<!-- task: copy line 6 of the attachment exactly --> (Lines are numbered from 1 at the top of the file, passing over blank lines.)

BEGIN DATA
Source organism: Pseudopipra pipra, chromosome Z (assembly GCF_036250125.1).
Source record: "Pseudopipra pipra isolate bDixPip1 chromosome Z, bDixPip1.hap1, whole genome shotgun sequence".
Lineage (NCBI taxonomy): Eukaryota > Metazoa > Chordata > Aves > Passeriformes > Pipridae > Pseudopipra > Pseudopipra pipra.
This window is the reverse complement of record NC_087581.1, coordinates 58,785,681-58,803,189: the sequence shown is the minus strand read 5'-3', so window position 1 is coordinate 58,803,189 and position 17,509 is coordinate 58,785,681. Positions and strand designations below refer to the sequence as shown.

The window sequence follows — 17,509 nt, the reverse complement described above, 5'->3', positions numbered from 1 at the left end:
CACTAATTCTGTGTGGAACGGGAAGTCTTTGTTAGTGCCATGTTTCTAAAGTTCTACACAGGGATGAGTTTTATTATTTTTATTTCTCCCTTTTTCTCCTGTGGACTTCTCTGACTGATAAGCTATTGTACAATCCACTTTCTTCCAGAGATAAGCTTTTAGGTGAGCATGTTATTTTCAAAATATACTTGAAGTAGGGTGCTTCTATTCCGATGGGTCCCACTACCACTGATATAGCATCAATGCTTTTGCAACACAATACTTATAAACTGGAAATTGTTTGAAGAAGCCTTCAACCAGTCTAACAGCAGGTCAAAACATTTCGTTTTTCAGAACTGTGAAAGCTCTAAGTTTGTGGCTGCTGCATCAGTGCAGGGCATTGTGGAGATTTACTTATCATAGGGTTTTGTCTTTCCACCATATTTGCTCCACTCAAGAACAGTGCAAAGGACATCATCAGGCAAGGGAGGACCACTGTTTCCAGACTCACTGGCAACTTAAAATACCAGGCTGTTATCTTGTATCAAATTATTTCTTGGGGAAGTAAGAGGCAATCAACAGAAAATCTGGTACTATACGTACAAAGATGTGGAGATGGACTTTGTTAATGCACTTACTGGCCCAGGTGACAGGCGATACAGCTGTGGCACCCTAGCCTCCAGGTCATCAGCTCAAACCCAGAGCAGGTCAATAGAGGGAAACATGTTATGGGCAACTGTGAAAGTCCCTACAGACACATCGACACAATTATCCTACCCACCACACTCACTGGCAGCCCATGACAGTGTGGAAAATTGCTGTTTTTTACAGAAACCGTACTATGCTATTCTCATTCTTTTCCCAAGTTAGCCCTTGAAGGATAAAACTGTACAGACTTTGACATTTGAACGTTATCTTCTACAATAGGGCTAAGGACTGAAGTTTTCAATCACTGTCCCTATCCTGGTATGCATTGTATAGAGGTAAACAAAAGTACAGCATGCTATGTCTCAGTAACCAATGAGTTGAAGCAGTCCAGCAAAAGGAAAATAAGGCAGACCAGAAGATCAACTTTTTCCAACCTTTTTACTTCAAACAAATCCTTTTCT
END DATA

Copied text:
CACTAATTCTGTGTGGAACGGGAAGTCTTTGTTAGTGCCATGTTTCTAAAGTTCTACACAGGGATGAGTTTTATTATTTTTATTTCTCCCTTTTTCTCCTGTGGACTTCTCTGACTGATAAGCTATTGTACAATCCACTTTCTTCCAGAGATAAGCTTTTAGGTGAGCATGTTATTTTCAAAATATACTTGAAGTAGGGTGCTTCTATTCCGATGGGTCCCACTACCACTGATATAGCATCAATGCTTTTGCAACACAATACTTATAAACTGGAAATTGTTTGAAGAAGCCTTCAACCAGTCTAACAGCAGGTCAAAACATTTCGTTTTTCAGAACTGTGAAAGCTCTAAGTTTGTGGCTGCTGCATCAGTGCAGGGCATTGTGGAGATTTACTTATCATAGGGTTTTGTCTTTCCACCATATTTGCTCCACTCAAGAACAGTGCAAAGGACATCATCAGGCAAGGGAGGACCACTGTTTCCAGACTCACTGGCAACTTAAAATACCAGGCTGTTATCTTGTATCAAATTATTTCTTGGGGAAGTAAGAGGCAATCAACAGAAAATCTGGTACTATACGTACAAAGATGTGGAGATGGACTTTGTTAATGCACTTACTGGCCCAGGTGACAGGCGATACAGCTGTGGCACCCTAGCCTCCAGGTCATCAGCTCAAACCCAGAGCAGGTCAATAGAGGGAAACATGTTATGGGCAACTGTGAAAGTCCCTACAGACACATCGACACAATTATCCTACCCACCACACTCACTGGCAGCCCATGACAGTGTGGAAAATTGCTGTTTTTTACAGAAACCGTACTATGCTATTCTCATTCTTTTCCCAAGTTAGCCCTTGAAGGATAAAACTGTACAGACTTTGACATTTGAACGTTATCTTCTACAATAGGGCTAAGGACTGAAGTTTTCAATCACTGTCCCTATCCTGGTATGCATTGTATAGAGGTAAACAAAAGTACAGCATGCTATGTCTCAGTAACCAATGAGTTGAAGCAGTCCAGCAAAAGGAAAATAAGGCAGACCAGAAGATCAACTTTTTCCAACCTTTTTACTTCAAACAAATCCTTTTCT